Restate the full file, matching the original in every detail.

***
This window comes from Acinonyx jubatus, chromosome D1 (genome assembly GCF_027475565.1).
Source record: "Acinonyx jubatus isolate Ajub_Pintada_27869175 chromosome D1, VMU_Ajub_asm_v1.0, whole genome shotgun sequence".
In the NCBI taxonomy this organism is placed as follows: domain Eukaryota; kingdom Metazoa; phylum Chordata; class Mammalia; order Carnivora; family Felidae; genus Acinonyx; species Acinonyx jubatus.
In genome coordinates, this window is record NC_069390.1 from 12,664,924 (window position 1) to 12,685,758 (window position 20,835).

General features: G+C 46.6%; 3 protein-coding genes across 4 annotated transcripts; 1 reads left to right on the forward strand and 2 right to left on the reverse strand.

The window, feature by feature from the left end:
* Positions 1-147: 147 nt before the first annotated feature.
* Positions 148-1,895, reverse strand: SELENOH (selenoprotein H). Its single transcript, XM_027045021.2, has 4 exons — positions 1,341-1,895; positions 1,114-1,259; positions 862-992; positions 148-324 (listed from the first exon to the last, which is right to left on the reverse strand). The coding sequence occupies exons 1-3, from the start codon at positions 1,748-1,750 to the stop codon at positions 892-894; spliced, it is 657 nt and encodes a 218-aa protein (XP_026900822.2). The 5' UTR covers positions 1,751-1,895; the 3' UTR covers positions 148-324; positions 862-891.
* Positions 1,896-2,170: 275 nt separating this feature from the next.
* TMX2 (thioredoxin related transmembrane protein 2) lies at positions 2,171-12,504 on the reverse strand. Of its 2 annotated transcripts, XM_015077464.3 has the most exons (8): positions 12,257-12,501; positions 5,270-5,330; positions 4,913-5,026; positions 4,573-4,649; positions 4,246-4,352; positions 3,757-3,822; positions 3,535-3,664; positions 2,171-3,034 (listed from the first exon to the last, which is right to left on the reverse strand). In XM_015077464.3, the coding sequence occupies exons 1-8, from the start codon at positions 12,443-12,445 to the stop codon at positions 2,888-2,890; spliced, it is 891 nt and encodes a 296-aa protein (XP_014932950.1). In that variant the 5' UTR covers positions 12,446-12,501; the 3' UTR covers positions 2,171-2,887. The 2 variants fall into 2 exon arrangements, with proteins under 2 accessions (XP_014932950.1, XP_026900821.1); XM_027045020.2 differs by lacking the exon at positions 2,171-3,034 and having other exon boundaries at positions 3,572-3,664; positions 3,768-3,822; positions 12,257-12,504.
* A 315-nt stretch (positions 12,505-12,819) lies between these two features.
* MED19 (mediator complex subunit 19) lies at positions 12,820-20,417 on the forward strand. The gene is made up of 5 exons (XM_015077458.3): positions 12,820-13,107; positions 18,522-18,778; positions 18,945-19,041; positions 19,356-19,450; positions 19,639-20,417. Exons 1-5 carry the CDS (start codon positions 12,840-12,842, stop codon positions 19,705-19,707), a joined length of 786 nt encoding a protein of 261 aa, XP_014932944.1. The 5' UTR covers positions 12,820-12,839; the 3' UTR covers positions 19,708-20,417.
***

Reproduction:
This window comes from Acinonyx jubatus, chromosome D1 (genome assembly GCF_027475565.1).
Source record: "Acinonyx jubatus isolate Ajub_Pintada_27869175 chromosome D1, VMU_Ajub_asm_v1.0, whole genome shotgun sequence".
In the NCBI taxonomy this organism is placed as follows: domain Eukaryota; kingdom Metazoa; phylum Chordata; class Mammalia; order Carnivora; family Felidae; genus Acinonyx; species Acinonyx jubatus.
In genome coordinates, this window is record NC_069390.1 from 12,664,924 (window position 1) to 12,685,758 (window position 20,835).

General features: G+C 46.6%; 3 protein-coding genes across 4 annotated transcripts; 1 reads left to right on the forward strand and 2 right to left on the reverse strand.

The window, feature by feature from the left end:
* Positions 1-147: 147 nt before the first annotated feature.
* Positions 148-1,895, reverse strand: SELENOH (selenoprotein H). Its single transcript, XM_027045021.2, has 4 exons — positions 1,341-1,895; positions 1,114-1,259; positions 862-992; positions 148-324 (listed from the first exon to the last, which is right to left on the reverse strand). The coding sequence occupies exons 1-3, from the start codon at positions 1,748-1,750 to the stop codon at positions 892-894; spliced, it is 657 nt and encodes a 218-aa protein (XP_026900822.2). The 5' UTR covers positions 1,751-1,895; the 3' UTR covers positions 148-324; positions 862-891.
* Positions 1,896-2,170: 275 nt separating this feature from the next.
* TMX2 (thioredoxin related transmembrane protein 2) lies at positions 2,171-12,504 on the reverse strand. Of its 2 annotated transcripts, XM_015077464.3 has the most exons (8): positions 12,257-12,501; positions 5,270-5,330; positions 4,913-5,026; positions 4,573-4,649; positions 4,246-4,352; positions 3,757-3,822; positions 3,535-3,664; positions 2,171-3,034 (listed from the first exon to the last, which is right to left on the reverse strand). In XM_015077464.3, the coding sequence occupies exons 1-8, from the start codon at positions 12,443-12,445 to the stop codon at positions 2,888-2,890; spliced, it is 891 nt and encodes a 296-aa protein (XP_014932950.1). In that variant the 5' UTR covers positions 12,446-12,501; the 3' UTR covers positions 2,171-2,887. The 2 variants fall into 2 exon arrangements, with proteins under 2 accessions (XP_014932950.1, XP_026900821.1); XM_027045020.2 differs by lacking the exon at positions 2,171-3,034 and having other exon boundaries at positions 3,572-3,664; positions 3,768-3,822; positions 12,257-12,504.
* A 315-nt stretch (positions 12,505-12,819) lies between these two features.
* MED19 (mediator complex subunit 19) lies at positions 12,820-20,417 on the forward strand. The gene is made up of 5 exons (XM_015077458.3): positions 12,820-13,107; positions 18,522-18,778; positions 18,945-19,041; positions 19,356-19,450; positions 19,639-20,417. Exons 1-5 carry the CDS (start codon positions 12,840-12,842, stop codon positions 19,705-19,707), a joined length of 786 nt encoding a protein of 261 aa, XP_014932944.1. The 5' UTR covers positions 12,820-12,839; the 3' UTR covers positions 19,708-20,417.